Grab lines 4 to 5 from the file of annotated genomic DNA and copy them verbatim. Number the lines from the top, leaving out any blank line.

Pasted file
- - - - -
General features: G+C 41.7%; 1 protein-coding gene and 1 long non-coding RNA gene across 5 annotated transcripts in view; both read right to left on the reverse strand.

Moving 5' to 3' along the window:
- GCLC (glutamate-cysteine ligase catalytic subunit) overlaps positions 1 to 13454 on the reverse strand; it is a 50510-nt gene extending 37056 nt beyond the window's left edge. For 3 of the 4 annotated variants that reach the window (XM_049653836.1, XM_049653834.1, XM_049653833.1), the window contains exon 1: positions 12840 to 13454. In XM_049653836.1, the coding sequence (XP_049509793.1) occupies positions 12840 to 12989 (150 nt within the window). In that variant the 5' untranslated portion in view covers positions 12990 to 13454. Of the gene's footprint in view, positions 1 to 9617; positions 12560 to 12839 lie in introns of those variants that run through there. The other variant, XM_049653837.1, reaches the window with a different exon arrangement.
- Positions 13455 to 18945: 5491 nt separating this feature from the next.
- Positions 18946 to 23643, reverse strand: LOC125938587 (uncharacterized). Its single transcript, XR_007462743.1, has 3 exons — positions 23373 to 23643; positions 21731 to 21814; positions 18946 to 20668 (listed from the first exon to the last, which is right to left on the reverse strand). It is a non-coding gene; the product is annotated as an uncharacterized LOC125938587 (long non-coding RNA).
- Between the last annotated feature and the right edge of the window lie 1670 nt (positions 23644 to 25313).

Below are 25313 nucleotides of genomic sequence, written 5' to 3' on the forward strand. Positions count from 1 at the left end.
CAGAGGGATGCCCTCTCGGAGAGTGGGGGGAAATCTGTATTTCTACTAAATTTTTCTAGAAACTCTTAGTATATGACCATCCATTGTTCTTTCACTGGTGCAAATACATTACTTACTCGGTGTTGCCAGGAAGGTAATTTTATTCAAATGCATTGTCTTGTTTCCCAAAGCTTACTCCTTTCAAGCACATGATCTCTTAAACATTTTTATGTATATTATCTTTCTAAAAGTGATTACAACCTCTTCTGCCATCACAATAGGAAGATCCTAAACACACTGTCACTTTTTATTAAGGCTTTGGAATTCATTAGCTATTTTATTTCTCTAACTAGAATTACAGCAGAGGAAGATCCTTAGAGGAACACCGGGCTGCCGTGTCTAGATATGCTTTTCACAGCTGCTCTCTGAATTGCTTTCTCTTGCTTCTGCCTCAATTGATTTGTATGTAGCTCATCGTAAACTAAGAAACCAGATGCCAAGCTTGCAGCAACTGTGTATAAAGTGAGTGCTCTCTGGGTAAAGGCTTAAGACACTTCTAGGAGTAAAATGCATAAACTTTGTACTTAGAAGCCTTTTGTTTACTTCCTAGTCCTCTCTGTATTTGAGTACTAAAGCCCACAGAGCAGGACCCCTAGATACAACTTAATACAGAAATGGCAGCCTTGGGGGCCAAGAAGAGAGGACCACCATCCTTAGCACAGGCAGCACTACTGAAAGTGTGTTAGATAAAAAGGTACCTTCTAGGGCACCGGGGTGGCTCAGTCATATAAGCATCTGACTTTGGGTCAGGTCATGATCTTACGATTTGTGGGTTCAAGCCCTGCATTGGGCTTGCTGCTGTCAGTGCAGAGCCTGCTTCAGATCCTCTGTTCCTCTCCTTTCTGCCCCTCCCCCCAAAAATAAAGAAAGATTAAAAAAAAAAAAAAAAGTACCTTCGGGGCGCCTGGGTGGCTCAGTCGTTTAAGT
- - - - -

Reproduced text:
- Positions 13455 to 18945: 5491 nt separating this feature from the next.
- Positions 18946 to 23643, reverse strand: LOC125938587 (uncharacterized). Its single transcript, XR_007462743.1, has 3 exons — positions 23373 to 23643; positions 21731 to 21814; positions 18946 to 20668 (listed from the first exon to the last, which is right to left on the reverse strand). It is a non-coding gene; the product is annotated as an uncharacterized LOC125938587 (long non-coding RNA).